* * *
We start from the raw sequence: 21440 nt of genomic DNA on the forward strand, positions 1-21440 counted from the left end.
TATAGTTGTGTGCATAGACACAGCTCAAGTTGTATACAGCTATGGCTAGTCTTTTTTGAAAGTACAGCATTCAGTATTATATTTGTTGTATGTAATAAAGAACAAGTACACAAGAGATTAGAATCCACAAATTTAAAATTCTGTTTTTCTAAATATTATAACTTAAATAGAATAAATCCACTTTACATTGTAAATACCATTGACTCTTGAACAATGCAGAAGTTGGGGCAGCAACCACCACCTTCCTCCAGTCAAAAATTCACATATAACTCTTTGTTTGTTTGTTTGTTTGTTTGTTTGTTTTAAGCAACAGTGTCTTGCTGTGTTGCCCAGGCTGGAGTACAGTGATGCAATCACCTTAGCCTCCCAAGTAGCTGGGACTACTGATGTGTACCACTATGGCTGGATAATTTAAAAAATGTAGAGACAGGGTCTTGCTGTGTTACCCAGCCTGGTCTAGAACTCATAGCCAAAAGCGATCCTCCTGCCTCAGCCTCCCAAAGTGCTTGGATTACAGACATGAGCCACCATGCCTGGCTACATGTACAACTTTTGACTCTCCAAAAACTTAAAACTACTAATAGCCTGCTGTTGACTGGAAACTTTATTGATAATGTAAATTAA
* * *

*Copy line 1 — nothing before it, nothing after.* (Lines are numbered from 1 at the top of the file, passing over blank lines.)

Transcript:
We start from the raw sequence: 21440 nt of genomic DNA on the forward strand, positions 1-21440 counted from the left end.